Website review by
Dana Anderson, Common Sense Media
Whyville Website Poster Image
Social site with good edu value needs supervision.

Parents say

age 12+
Based on 13 reviews

Kids say

age 11+
Based on 33 reviews

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The parents' guide to what's in this website.

Educational Value

Kids can learn many things in Whyville, from science and data analysis to managing bank accounts and healthy diets. Kids might start by playing science games, such as exploring what causes seasons and how winds affect hot air balloons, or making objects spin faster (such as an ice skater). They can gather data about creatures in the ocean and compare it to other kids’ observations. They manage their avatar’s diet, exercise, and immunity from viruses. Kids can even study how diseases spread in Whyville. Activities may require help, but most empower kids to pursue science in ways that apply to everyday life.

Positive Messages

Like in any avatar world, kids can be rejected rudely. On the other hand, there are socially responsible messages, too.


Some kids choose violent monikers or use violent images in speech.


Chat rooms are not constantly monitored; lots of chats about who's getting with whom. A number of avatars have sex-inspired names ("Wannafak").


Kids can misspell words to get around the filter. Some kids use violent speech such as "I want to hurt him until he dies," which the filters don't catch.


Areas are "sponsored" by Cheetah Girls, Scion, and more. Kids are encouraged to buy "clams" in order to purchase things by playing games. You can also pay for "clams" using real money via the Internet.

Drinking, Drugs & Smoking

What parents need to know

Parents need to know that this site is a popular virtual community created for kids (mostly girls) ages 8 to 15, although it may not be appropriate for the younger side of that wide span. The main concern is that although the site uses a language filter and city workers review the chat log and warrant "duct tape sentences" to offenders, the chat is not monitored 24/7. But kids must take a instructive chat license test that teaches online safety features. Numerous safety measures built into the site help protect kids from online predators.

User Reviews

  • Parents say
  • Kids say
Adult Written byZacharyNB November 11, 2015

Invest time into the site, and you will reap the benefits.

Whyville's main focus has always been on educating its users. To this effect, it does very well: every user on whyville has a daily salary, and they recei... Continue reading
Adult Written byLexvys February 8, 2014

Whyville is EPIC

Whyville is one of the best virtual worlds I have ever seen. You can chat with friends and even be a stylist at a salon! This world teaches lots of real life sk... Continue reading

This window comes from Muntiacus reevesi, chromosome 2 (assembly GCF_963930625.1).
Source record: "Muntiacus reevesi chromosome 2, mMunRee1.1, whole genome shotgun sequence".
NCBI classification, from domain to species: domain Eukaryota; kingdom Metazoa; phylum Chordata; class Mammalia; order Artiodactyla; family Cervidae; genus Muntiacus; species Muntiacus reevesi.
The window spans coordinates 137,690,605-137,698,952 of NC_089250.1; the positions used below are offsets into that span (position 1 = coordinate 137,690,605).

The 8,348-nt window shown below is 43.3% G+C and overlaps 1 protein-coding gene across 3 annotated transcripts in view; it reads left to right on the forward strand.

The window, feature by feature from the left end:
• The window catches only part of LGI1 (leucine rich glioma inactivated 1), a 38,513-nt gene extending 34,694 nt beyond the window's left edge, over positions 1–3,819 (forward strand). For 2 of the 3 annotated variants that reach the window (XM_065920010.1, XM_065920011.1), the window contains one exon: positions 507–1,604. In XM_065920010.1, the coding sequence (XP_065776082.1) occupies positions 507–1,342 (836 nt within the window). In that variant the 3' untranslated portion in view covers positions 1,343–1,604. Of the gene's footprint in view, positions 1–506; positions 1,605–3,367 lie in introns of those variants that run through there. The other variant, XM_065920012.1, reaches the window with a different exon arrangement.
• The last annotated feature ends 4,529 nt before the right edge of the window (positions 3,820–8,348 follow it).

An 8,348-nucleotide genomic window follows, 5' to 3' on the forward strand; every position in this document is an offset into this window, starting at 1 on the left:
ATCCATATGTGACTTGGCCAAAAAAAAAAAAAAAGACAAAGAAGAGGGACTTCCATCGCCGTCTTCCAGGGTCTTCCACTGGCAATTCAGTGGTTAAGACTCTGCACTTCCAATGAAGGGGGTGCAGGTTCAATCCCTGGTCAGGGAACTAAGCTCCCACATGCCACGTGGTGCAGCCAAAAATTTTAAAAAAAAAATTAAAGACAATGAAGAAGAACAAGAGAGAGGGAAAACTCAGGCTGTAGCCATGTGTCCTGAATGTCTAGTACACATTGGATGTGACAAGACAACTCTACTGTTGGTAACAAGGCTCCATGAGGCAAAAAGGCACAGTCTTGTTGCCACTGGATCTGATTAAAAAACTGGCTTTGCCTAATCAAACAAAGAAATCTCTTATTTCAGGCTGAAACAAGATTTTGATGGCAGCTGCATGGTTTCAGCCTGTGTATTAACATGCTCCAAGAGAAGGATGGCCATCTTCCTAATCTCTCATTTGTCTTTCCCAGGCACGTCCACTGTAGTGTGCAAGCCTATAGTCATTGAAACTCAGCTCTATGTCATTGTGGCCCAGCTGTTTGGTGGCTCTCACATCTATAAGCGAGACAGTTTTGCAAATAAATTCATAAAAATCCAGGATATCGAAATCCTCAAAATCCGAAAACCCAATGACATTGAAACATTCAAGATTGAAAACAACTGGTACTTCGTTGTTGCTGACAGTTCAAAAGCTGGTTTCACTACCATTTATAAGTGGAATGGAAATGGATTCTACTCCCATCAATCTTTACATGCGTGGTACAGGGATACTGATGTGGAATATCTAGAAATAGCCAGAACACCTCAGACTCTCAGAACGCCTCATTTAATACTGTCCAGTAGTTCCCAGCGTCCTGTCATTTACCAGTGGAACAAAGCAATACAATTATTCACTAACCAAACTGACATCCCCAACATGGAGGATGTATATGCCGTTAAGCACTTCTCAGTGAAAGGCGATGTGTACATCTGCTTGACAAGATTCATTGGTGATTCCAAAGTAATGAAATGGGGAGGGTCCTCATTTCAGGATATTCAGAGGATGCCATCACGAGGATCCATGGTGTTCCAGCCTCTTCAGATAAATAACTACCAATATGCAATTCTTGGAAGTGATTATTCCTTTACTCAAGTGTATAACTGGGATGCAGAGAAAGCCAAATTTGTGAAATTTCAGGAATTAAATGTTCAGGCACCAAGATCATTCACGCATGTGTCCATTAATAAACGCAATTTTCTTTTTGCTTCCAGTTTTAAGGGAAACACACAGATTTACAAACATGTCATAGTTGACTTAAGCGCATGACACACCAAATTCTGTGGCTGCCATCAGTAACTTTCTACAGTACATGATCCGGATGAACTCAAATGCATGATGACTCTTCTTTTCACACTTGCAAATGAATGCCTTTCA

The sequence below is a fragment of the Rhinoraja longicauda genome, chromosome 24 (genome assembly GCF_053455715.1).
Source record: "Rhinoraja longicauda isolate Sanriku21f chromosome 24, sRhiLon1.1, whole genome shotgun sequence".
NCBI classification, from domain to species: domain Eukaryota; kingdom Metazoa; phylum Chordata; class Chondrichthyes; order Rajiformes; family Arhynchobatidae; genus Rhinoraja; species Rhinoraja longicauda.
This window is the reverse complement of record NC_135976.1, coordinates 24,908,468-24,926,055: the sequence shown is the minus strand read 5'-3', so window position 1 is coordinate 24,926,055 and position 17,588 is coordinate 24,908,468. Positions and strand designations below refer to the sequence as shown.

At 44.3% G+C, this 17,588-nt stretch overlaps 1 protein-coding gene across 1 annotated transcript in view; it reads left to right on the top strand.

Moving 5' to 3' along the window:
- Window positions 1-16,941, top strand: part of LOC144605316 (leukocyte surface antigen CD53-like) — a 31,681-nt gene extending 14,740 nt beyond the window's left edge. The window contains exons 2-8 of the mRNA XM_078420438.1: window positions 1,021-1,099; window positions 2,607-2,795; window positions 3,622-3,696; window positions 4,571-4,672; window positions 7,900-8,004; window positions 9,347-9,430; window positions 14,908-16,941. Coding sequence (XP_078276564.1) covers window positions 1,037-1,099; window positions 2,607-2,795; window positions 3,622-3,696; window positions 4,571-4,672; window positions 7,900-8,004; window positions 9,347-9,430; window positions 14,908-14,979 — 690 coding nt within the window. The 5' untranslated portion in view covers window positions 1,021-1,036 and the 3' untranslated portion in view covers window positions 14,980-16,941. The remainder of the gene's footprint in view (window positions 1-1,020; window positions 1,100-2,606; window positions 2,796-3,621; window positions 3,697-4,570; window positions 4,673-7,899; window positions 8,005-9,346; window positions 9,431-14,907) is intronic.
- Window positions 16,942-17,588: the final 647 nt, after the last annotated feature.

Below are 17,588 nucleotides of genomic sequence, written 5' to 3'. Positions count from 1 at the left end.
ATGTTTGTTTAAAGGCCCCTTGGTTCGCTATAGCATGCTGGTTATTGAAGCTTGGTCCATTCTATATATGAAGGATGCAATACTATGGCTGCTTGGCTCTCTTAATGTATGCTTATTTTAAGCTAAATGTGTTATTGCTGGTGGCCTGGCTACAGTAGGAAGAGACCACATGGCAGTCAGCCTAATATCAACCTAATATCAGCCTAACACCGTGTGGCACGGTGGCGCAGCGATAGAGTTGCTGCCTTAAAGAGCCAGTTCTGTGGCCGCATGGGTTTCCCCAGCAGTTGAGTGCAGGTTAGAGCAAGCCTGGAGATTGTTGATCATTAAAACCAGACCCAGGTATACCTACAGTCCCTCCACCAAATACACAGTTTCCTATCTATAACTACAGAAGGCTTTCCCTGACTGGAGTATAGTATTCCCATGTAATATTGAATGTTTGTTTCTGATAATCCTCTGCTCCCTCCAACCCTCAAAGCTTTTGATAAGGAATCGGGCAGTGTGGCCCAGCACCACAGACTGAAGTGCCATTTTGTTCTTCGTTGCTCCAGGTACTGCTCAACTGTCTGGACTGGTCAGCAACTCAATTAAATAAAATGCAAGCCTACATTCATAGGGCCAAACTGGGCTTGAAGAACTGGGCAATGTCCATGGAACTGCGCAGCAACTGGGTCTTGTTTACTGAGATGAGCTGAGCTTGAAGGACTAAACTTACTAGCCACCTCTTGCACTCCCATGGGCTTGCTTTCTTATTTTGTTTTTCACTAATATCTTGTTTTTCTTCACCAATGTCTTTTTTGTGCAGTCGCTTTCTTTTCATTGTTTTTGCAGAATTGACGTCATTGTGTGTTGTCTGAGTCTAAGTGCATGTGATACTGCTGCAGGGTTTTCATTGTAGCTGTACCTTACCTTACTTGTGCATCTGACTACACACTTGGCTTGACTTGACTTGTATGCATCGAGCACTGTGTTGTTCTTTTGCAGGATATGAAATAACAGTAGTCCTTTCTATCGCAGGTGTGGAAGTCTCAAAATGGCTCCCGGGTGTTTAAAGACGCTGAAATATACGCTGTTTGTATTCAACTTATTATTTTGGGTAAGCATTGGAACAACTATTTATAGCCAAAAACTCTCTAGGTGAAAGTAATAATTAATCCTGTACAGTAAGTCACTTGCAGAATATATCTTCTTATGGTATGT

Teen, 17 years old Written byCamoFanatic123 September 21, 2016

Not Suitable for Children

Don't even bother making an account, because you'll be bullied, harassed, etc.
Most of the people are rude, very few nice people, and the graphics are... Continue reading
Teen, 17 years old Written byxxkzv April 9, 2015

Im not good at titles

Being a member since 2006, I have seen Whyville try to get better over the years, although the population has gone down.

For those saying that there's sw... Continue reading

What's it about?

On Whyville, users create an avatar and meet others. Together, they play science- and math-centric learning games, chat, spend virtual (or actual) money, and hang out. Set up to mirror a real-life community, users can participate in government. As in adult virtual communities such as Teen Second Life, users spend virtual money -- called clams, here -- to buy cars, build their own homes, and fancy up their avatars. Clams can be purchased with real money via PayPal or through gameplay.

Is it any good?

Although creators have included a number of safety measures (including registering for the site with a parent's email, requiring a parental permission slip to be sent via snail mail, taking a thorough pre-chat test, and reporting abuses by other players through a "911 report"), one of the site's major mishaps is that the chat rooms aren't monitored around the clock, so there can be predictable teen-like interchanges about "hooking up" and some inappropriately frank -- and sometimes hurtful -- comments.

Many of the educational components within Whyville are sponsored by well-respected institutions in the science, art, health and math fields, such as NASA and the John Paul Getty Trust. On the negative side, however, there are a lot of advertisers on the site, including Wal-Mart, Disney, and the car maker Scion. The constant call for clams and trumpeting of big-ticket items like cars makes Whyville somewhat of a conundrum for parents: Do the educational benefits outweigh the commercial influences?

Talk to your kids about ...

  • Families can talk about how some activities on this site are different from other virtual worlds. Do your kids come to the site because it offers good community activities? Does the safety test help them feel safer exploring the site. Families can also take a tour of the site together and talk about what they see.

Website details

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